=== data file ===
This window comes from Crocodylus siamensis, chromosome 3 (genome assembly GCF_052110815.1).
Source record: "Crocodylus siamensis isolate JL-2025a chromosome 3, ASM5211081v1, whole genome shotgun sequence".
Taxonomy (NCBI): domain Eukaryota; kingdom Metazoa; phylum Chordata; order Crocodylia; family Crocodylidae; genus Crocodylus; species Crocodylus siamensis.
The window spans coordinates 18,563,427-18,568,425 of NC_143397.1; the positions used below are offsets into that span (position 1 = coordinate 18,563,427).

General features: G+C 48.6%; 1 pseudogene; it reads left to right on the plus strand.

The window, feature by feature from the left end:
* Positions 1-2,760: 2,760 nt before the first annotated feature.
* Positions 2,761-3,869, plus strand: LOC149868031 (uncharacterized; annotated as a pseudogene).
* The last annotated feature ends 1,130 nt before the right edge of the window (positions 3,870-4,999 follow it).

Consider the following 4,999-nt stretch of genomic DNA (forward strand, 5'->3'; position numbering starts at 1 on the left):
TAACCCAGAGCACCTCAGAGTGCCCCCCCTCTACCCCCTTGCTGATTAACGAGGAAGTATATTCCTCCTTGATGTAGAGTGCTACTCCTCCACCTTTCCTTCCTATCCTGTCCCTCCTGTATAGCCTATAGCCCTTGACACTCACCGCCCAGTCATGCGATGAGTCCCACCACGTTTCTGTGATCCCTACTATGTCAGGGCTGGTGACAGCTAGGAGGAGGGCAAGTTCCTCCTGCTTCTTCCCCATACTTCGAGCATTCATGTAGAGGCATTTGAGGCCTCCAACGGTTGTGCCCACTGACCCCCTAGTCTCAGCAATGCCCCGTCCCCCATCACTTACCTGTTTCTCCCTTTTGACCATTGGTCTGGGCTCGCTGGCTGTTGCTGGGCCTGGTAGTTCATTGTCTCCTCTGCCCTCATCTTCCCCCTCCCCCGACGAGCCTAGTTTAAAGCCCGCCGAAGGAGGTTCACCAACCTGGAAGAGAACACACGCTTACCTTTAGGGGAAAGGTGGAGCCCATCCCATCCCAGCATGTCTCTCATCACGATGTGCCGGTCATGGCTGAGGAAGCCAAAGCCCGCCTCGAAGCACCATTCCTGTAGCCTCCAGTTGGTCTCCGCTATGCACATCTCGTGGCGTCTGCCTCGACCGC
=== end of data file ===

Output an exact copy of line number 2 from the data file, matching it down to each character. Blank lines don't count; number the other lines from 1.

Source record: "Crocodylus siamensis isolate JL-2025a chromosome 3, ASM5211081v1, whole genome shotgun sequence".